Sucrose, fructose, dextrose, lactose, maltose, glucose… Do these sound familiar? Sugar can be hiding in your foods under many different names.
Sugar is a natural component of many foods, like milk, fruits, and vegetables. These are known as “natural sugars,” and they come from carbohydrate sources that provide vitamins and minerals that your body needs.
Added sugar, on the other hand, is sugar that has been added to a food or beverage after it has been produced or prepared. These sugars can increase your chance of both prediabetes and type 2 diabetes, as well as inflammation and obesity.
So, why do added sugars have such a different impact on the body? And how much is safe to consume? Read on to find out.
According to The Dietary Guidelines of America advises that adults limit their added sugar consumption to 10 percent of their total daily calories. For the average person, that translates to no more than 200 calories per day, or about 12 teaspoons.
The American Heart Association, on the other hand, recommends limiting your added sugar consumption to no more than six percent of your daily calorie intake. The risk of negative health effects can increase in individuals who consume large quantities of added sugar.
Here are six ways too much sugar can harm your health.
A diet high in added sugar can increase your risk of high blood sugar, high blood pressure, insulin resistance, fatty liver disease, and obesity — all of which are independent risk factors for cardiovascular disease.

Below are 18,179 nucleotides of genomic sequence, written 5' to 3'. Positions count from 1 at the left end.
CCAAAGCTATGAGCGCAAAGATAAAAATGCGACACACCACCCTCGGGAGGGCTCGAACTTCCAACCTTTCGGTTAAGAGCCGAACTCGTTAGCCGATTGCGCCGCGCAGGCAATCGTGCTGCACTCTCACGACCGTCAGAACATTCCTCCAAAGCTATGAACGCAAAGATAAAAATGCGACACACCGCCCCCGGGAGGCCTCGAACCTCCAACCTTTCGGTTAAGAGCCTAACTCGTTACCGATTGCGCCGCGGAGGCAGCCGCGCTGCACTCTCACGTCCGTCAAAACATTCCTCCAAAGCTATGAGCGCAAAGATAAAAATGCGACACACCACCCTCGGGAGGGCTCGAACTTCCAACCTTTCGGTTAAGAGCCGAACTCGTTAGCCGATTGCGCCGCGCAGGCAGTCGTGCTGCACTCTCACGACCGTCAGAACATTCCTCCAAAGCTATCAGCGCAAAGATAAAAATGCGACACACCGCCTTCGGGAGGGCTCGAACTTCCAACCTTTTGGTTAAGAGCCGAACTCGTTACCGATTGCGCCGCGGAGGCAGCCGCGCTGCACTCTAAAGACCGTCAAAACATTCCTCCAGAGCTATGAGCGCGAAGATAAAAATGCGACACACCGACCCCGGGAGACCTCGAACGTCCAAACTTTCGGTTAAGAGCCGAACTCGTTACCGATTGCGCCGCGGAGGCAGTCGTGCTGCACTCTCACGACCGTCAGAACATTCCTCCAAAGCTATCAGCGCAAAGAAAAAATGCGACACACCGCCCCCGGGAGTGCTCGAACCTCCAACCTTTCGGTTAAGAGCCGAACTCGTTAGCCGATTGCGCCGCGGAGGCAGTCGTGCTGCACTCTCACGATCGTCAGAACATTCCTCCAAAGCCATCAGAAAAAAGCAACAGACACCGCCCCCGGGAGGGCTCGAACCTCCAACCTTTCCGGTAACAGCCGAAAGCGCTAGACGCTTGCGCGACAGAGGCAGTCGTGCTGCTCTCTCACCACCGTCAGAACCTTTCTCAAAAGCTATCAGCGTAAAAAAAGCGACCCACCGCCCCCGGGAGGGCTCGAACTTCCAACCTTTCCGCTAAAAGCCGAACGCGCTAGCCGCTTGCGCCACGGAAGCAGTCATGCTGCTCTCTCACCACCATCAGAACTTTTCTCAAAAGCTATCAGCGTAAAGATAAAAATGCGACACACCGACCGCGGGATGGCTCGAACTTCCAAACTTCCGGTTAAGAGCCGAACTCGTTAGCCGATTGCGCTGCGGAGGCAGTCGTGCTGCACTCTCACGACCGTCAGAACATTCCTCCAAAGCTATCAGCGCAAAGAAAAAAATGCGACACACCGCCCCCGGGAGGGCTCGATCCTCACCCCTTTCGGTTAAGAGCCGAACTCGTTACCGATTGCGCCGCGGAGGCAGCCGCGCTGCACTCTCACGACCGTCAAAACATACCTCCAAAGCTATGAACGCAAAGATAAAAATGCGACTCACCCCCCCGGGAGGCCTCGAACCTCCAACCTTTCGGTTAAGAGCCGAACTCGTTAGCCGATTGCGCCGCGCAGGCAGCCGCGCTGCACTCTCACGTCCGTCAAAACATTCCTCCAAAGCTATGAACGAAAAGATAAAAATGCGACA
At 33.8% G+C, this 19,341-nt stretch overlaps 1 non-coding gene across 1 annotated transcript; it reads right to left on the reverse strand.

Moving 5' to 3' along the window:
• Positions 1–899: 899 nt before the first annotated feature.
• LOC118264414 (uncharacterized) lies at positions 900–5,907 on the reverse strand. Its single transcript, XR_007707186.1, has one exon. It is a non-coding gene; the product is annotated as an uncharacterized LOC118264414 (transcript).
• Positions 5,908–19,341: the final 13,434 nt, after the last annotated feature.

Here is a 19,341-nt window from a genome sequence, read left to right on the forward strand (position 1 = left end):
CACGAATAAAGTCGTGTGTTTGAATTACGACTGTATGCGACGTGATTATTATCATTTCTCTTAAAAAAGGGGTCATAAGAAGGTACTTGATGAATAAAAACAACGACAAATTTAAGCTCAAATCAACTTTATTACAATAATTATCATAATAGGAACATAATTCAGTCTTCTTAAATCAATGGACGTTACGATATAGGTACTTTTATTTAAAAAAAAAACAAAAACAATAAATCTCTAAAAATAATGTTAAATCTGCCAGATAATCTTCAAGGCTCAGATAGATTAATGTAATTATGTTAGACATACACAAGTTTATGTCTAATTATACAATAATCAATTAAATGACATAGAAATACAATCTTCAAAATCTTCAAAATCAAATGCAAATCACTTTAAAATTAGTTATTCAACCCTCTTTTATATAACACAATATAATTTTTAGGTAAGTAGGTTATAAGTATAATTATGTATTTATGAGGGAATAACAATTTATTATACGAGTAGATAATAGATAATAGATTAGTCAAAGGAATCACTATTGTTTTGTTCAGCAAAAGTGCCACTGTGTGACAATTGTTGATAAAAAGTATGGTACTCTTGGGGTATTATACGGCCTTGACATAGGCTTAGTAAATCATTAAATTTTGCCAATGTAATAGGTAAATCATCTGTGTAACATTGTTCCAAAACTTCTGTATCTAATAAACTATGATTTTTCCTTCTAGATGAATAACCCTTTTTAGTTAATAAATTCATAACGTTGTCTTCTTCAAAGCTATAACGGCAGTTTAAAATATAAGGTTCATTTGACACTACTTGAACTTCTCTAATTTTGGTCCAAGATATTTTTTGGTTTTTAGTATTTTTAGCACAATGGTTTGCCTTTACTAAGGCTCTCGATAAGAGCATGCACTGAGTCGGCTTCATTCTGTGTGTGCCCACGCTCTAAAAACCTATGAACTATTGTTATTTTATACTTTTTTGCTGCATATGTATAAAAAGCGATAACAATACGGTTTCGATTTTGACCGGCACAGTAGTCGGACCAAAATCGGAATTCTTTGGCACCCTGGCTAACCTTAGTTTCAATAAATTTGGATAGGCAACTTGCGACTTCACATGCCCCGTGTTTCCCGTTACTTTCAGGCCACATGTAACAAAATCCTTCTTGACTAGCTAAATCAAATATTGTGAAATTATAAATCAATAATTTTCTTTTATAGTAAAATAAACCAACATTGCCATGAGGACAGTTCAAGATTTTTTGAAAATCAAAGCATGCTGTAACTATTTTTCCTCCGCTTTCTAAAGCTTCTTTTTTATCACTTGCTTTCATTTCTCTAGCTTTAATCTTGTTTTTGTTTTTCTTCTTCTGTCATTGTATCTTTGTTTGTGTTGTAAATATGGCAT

In fact, studies have shown that a diet high in added sugar can make you three times as likely to die from heart disease.
Too much sugar can make it harder to maintain a healthy weight. One reason for this is that added sugars, especially fructose, can lead to leptin resistance.
Leptin is a hormone that is crucial in maintaining a healthy body weight because it signals fullness, suppresses hunger, and regulates your energy. If your body doesn’t respond to leptin, it can be harder to tell when you are full, which can lead to overeating and weight gain.
A diet high in sugar may lead to acne. This is because foods that are high in sugar are absorbed more quickly into your bloodstream, which can spike your blood sugar and cause inflammation and higher sebum production.
Blood sugar spikes can also have a negative effect on your hormones. Acne can also be impacted by hormonal imbalances that can be made far worse by poor glycemic control.
A study of 2,300 teenagers in Turkey found that people who frequently ate sugar, pastries, and cakes had a higher chance of developing acne. These findings were confirmed by a 2022 review of scientific evidence, which found that a high-glycemic diet and high carbohydrate intake were associated with acne.